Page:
• An analysis of the shadows

    He's often misinterpreted, which is quite strange given that he was a very clear and fantastic writer. I mean sure, you can interpret him a few ways, but not nearly as many ways as, say, Kant.

    You know already about his affinities with the Upanishads, he reached similar conclusions in a different manner, which is always fascinating. But yes, he was very much interested in and tried to clarify the mystical aspects of life.
  • An analysis of the shadows
    By this, Schopenhauer doesn't seem to account for the fact that most religious people have been born and raised into their religion. Being born and raised that way makes religiosity one's default, not a matter of choice. So I think his analysis of religious people does not apply.baker

    To be fair, he says:

    "It is indeed a ticklish business to force on man through early impression weak and untenable notions in this important respect, and thus to render him for ever incapable of adopting more correct and stable views... Thus if with a mature mind and with the appearance of reflection the untenable nature of such doctrines forces itself on him, he has nothing better to put in their place; in fact, he is no longer capable of understanding anything better, and in this way is deprived of the consolation that nature had provided for him as compensation for the certainty of death."

    So I think he considers the point you are making here.
  • Receiving help from those who do not care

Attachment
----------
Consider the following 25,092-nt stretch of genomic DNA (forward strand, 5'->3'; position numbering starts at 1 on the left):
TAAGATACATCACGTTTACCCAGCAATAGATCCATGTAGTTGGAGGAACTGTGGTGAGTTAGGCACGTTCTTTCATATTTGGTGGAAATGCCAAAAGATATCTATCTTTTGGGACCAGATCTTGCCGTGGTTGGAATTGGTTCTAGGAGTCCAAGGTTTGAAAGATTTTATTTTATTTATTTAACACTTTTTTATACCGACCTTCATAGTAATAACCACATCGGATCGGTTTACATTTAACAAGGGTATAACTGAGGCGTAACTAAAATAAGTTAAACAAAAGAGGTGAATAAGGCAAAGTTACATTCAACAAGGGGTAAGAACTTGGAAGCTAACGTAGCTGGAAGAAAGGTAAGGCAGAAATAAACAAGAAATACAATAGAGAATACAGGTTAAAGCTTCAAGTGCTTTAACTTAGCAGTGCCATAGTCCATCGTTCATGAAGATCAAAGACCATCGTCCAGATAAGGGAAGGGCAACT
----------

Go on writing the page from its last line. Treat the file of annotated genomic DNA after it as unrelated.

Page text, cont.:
My background, amongst other things, is in suicide intervention, post incident trauma support and alcohol and drug counselling and psycho-social services management.Tom Storm

    Jeez man, that must be tough.

    I wonder what goes through your head, after dealing with people who want to kill themselves, when you bump into threads discussing pessimism. That would be so weird to me.
  • Who needs a soul when you can have a life?
    I lost interest in my thread, sorry. :pray:Wheatley

  • Epistemic Responsibility

    Obviously the point is profit. But an "externality", as it were, is to make even more people aware that there's a problem with climate, which is being recognized by more and more people. It's a kind of disingenuous epistemic model, but not totally absent in content.

    Heck, if there were a law that forced, say 10% of profits of big companies, to go directly to climate issues, instead of very marginally (sometimes) useful charity work, this would pave the way for new technology to come along and absorb emissions, which would be good.

    But without inter-nation state cooperation, this just won't be possible, I don't think. But how to get the science through to people who are skeptical - not even considering deniers - is quite the challenge.
  • Can we live in doubt

    Peirce speaks about this quite interestingly.

    "Doubt is an uneasy and dissatisfied state from which we struggle to free ourselves and pass into the state of belief; while the latter is a calm and satisfactory state which we do not wish to avoid, or to change to a belief in anything else. On the contrary, we cling tenaciously, not merely to believing, but to believing just what we do believe. Thus, both doubt and belief have positive effects upon us, though very different ones. Belief does not make us act at once, but puts us into such a condition that we shall behave in some certain way, when the occasion arises. Doubt has not the least effect of this sort, but stimulates us to action until it is destroyed."

    Obviously much more to this. But if all we had were doubts, we couldn't even more at all.
  • Epistemic Responsibility
    Hmmm. Man, the more I read about climate change and realistic (meaning now, not in 5 years) solutions, the more complicated it is. It's very hard. Not that we can't find areas in the economy that need to stay underground (literally) or that we can't isolate areas of major concern, we can.